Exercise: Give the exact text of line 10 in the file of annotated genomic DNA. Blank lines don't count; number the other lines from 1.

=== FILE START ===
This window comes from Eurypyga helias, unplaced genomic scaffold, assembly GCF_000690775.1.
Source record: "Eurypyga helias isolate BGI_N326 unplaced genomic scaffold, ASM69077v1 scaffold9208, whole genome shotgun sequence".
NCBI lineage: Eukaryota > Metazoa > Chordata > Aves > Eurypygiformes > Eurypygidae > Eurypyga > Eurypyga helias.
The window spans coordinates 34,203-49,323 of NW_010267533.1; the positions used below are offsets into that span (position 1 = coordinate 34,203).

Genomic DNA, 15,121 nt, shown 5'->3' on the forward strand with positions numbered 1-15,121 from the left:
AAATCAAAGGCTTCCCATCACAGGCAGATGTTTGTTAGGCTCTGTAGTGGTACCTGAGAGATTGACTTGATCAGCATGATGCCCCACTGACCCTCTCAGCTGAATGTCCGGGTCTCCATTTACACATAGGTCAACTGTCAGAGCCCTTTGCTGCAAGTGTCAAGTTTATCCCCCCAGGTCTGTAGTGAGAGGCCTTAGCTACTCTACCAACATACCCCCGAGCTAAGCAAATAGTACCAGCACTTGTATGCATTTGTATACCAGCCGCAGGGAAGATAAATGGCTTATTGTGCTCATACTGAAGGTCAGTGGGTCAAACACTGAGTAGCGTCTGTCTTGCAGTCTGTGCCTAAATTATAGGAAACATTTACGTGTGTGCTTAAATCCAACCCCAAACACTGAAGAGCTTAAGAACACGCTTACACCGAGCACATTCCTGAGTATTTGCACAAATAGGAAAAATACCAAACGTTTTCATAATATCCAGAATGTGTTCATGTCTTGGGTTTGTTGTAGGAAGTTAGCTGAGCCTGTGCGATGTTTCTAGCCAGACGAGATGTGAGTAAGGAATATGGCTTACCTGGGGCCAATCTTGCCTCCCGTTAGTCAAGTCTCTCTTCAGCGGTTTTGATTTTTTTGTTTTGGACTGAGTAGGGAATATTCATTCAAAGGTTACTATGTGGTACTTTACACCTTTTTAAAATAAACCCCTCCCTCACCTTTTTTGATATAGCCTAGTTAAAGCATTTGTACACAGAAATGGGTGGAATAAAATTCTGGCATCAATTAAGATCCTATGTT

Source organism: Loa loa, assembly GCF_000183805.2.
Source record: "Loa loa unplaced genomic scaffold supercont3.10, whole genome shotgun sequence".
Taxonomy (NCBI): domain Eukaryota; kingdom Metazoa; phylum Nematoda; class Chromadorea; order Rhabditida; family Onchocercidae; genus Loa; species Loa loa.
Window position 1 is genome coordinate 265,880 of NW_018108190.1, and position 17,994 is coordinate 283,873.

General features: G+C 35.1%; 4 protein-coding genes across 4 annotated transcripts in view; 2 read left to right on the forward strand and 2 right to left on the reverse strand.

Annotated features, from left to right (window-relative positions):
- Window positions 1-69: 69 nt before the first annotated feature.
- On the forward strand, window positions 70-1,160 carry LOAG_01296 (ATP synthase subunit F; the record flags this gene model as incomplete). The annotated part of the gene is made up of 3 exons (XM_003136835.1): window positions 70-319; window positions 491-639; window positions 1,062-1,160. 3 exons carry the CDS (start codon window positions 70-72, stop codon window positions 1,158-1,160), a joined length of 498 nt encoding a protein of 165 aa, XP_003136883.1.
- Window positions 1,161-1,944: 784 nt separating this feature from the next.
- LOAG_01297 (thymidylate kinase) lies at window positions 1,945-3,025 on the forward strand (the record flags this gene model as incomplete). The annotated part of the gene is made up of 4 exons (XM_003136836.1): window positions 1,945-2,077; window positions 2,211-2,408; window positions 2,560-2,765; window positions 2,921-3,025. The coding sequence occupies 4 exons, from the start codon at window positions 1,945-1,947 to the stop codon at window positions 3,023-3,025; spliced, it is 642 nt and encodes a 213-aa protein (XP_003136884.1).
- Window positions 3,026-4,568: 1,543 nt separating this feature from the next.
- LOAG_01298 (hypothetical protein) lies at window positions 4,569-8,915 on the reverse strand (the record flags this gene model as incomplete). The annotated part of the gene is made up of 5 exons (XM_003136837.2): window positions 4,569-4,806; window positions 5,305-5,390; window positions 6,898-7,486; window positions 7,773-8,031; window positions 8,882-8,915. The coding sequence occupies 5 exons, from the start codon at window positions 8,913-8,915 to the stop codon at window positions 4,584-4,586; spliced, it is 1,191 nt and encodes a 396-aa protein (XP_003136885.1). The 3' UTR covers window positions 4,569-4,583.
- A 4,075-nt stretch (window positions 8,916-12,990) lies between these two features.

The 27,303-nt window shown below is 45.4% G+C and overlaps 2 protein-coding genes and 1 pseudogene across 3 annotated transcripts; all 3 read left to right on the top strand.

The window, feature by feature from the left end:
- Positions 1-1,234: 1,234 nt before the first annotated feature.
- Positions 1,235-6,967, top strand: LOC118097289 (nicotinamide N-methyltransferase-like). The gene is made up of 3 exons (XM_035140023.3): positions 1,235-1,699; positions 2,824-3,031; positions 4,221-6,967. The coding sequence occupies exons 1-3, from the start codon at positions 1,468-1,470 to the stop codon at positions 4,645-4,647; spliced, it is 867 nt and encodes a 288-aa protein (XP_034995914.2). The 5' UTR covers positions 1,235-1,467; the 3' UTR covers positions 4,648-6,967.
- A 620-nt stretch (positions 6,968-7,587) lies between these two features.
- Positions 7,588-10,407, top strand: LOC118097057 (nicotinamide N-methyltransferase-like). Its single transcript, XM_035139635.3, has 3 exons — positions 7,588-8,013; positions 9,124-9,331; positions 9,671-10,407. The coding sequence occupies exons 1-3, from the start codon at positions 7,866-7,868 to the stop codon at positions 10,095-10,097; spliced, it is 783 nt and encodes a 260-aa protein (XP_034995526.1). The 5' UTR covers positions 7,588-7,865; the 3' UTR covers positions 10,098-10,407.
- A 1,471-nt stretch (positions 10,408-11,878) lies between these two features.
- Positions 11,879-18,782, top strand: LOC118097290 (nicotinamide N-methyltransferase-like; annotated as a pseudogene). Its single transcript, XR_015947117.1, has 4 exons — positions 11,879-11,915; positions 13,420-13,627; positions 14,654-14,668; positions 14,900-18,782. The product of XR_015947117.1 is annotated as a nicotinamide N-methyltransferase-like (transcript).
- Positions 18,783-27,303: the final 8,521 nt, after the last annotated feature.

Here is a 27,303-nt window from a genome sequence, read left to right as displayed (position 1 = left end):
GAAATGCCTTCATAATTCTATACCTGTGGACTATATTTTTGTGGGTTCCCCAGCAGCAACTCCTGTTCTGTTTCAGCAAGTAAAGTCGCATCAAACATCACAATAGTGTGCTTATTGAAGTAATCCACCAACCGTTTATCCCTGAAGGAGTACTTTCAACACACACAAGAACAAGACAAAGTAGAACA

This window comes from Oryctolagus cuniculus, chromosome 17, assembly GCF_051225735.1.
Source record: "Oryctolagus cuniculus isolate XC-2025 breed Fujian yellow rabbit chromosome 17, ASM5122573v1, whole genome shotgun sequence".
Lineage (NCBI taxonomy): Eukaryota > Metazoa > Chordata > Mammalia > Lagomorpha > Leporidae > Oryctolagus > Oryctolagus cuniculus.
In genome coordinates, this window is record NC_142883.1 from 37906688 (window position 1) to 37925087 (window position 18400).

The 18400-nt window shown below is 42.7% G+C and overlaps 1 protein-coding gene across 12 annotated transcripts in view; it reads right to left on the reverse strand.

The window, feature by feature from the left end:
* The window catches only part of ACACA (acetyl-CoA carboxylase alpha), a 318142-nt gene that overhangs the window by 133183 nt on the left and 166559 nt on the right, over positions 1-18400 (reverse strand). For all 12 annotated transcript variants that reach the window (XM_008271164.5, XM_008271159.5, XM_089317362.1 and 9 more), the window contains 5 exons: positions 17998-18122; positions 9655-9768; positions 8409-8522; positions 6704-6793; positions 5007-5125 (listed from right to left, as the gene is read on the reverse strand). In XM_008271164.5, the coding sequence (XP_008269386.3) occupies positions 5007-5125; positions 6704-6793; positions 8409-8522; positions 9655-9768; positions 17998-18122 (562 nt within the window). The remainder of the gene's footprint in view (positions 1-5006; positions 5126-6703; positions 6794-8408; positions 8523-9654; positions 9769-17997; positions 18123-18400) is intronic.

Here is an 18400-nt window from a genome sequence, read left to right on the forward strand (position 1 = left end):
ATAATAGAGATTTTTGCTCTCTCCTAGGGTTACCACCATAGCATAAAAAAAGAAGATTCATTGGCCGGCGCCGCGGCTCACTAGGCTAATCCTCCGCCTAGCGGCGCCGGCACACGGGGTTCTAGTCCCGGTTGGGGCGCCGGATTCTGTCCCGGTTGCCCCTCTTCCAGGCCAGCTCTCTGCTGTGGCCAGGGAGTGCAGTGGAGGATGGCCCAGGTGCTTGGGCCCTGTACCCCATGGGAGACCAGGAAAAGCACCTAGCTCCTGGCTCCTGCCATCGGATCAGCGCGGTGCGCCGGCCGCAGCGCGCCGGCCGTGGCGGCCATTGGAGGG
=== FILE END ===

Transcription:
Window position 1 is genome coordinate 265,880 of NW_018108190.1, and position 17,994 is coordinate 283,873.